Ex-Ireland and Munster rugby star David Corkery has urged the public to reach out to anyone suffering from depression — after revealing a “chance encounter” effectively saved his own life.
The 28-times capped Cork- born international made the call for greater mental health awareness during an extensive interview on RTÉ Radio yesterday.
Speaking on The John Murray Show, Corkery who was prominent in Irish rugby in the 1990s, said after retirement and the death of his father by suicide he fell into a “very deep, dark hole” that crippled him emotionally.
The situation at one point led to the one-time Munster star suddenly finding himself unemployed as the sport moved from the amateur to professional era. He was on the dole and believing he had “no reason to live”.
However, after a chance encounter with a former Cork Constitution teammate — who saw the signs and reached out to him despite being someone “I didn’t know that well” — Corkery turned his life around.
Corkery, who had a “tough” public exterior and often played with broken fingers, said the experience has shown him people need to act when they know something is wrong, before it is too late.
“Looking back now I would’ve suffered from depression as a player in my heyday,” the ex-Ireland international explained. “When it [his career] ended when I was 27, it was like somebody switching the light off overnight. I didn’t want to be burdening people afterwards, but it was a very lonely place to be, the drop-off was huge. It was like walking off a cliff.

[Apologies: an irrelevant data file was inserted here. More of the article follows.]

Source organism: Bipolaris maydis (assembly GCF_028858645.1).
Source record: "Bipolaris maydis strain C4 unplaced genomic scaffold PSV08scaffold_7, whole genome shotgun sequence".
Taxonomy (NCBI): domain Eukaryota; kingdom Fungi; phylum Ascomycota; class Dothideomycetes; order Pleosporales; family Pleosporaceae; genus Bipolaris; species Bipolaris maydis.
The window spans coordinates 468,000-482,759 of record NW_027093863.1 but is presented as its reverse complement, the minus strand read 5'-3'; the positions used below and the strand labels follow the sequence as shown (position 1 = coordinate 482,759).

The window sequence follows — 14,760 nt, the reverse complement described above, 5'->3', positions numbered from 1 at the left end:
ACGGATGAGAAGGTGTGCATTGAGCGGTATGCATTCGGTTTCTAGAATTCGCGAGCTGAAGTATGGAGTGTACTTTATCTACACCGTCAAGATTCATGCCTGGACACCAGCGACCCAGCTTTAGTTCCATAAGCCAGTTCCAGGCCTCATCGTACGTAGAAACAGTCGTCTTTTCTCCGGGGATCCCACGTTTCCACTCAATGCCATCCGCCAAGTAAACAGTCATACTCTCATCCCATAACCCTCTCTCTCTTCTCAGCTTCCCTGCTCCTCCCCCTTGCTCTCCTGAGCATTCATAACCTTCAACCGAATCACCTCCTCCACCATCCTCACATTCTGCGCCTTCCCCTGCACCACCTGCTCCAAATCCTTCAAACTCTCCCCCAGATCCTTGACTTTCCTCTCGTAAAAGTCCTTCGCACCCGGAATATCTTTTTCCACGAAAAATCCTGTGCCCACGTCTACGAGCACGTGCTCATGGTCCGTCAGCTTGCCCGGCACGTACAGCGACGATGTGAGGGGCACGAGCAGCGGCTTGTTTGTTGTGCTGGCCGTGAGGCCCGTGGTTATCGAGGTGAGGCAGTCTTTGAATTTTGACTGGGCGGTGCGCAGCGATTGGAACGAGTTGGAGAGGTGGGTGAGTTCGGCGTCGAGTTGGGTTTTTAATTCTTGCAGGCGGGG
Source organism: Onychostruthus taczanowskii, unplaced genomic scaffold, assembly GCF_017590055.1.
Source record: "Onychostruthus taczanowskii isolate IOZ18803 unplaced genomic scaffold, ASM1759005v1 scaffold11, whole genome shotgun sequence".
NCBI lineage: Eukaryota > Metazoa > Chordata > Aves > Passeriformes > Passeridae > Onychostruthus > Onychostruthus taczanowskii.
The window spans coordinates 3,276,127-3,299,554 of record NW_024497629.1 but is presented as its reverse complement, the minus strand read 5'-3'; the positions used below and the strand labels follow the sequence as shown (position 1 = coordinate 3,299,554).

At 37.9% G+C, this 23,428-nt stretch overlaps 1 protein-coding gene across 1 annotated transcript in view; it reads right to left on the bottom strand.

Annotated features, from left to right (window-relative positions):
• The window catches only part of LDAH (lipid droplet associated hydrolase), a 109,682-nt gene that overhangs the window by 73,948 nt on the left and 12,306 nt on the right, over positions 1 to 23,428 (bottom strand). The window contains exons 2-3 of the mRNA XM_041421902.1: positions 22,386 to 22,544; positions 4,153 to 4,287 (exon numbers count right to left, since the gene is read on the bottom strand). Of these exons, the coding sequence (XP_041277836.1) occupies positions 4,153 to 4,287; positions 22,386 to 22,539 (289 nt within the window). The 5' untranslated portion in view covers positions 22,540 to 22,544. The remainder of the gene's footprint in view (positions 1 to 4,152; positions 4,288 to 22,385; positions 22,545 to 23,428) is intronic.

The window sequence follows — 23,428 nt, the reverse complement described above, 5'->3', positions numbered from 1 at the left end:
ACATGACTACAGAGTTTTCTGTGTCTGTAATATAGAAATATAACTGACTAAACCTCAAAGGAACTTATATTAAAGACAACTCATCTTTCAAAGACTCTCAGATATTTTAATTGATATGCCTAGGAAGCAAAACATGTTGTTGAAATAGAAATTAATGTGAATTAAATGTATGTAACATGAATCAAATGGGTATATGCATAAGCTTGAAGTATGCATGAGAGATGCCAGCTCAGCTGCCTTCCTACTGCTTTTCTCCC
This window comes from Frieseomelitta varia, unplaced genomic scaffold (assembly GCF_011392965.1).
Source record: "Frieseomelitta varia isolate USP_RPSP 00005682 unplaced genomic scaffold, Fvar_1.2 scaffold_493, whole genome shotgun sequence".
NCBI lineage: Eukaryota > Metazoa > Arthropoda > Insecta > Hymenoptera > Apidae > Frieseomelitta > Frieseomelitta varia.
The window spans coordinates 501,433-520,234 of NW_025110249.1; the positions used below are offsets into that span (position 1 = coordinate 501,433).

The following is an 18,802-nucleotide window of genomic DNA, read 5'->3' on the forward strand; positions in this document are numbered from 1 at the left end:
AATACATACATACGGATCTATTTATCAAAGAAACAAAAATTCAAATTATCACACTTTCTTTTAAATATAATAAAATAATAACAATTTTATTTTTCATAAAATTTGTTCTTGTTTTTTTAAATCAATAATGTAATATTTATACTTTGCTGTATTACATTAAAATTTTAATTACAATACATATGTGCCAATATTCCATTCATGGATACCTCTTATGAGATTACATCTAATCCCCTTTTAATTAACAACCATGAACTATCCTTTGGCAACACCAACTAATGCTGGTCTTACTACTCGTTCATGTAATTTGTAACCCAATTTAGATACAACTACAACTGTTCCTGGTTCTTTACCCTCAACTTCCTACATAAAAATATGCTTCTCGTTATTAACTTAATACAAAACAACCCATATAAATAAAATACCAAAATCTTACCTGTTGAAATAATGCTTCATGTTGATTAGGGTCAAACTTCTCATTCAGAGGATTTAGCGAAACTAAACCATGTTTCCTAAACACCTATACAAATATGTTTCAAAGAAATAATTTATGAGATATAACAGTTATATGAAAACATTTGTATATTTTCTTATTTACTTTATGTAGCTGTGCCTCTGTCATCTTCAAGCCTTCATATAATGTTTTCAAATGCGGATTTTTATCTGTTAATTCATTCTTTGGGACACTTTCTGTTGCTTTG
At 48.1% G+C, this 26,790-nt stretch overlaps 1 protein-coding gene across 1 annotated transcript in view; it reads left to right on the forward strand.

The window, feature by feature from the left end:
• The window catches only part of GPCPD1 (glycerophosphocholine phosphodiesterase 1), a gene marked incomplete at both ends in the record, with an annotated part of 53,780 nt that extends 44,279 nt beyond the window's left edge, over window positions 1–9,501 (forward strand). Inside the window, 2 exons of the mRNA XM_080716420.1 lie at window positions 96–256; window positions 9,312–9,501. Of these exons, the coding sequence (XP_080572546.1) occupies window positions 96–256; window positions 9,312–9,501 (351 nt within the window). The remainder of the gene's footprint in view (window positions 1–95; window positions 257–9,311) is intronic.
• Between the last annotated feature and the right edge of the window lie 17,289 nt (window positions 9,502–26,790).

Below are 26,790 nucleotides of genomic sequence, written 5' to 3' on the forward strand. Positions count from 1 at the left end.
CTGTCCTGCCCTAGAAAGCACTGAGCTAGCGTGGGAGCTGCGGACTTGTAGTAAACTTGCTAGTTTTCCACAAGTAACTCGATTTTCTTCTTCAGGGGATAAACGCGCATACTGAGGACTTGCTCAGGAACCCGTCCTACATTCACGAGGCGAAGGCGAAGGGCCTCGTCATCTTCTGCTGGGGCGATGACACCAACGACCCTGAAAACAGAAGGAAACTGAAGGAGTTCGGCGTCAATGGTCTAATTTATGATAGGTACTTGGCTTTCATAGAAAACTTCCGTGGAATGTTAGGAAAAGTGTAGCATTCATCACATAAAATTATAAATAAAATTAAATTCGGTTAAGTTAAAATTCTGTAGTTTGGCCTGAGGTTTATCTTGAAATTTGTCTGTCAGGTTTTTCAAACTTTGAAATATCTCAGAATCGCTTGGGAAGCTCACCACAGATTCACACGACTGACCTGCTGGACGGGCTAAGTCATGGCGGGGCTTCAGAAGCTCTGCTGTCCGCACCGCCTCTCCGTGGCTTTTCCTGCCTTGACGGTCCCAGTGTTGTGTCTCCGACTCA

“It got to the stage where I felt I was very worthless on this planet. I had no self-esteem, I felt everything I did was wrong and it was a very dark hole that got deeper and deeper, and deeper. I was unemployed about nine months. I could see my father in myself because my girls [twin eight-year-olds] were coming in to me in the morning seeing me just lying in bed and it was demoralising.
“I saw [psychology] as a worthless adventure, because I saw the way it had worked with him. It turned him into a zombie. I had this big image of a hard-teak rugby player, so I tried to beat it myself, but the demons just got worse.
“But then I met a colleague of mine at Cork Con, Hugh O’Donovan. I was just talking to him and he asked me how I was and could see in my eyes, me welling-up. It was a cry for help.”
He said the short, chance conversation ended and both men went on to watch the match.
However, a couple of weeks later, Mr O’Donovan — who has trained as a psychologist and lectures in UCC — contacted Corkery “out of the blue”.
“Our 10 minute-chat turned into a three-hour chat.
“For someone like Hugh, who I didn’t know that well, to pick up a phone and think of Dave Corkery as someone who needed help, because he could see the signs . . . It made me feel important, that someone actually cared about me.
“It was huge, and certainly the phone call changed my life.”
Over the coming months, Corkery said he slowly recovered to the extent that he is now working in a “dream” job with a sports medicine firm.
Stressing the need for anyone concerned about someone to reach out to them as they may not be able to do so themselves, Corkery said no one wants to knock on a door and say: “I let him down, I should’ve done more.”
“This is a message to the people on the outside [of the dark hole]. Someone picking up the phone literally changed my life.”
The full 30-minute interview with David Corkery on The John Murray Show can be found at www.rte.ie.
l24/7 1Life suicide prevention helpline: 1800-247-100.
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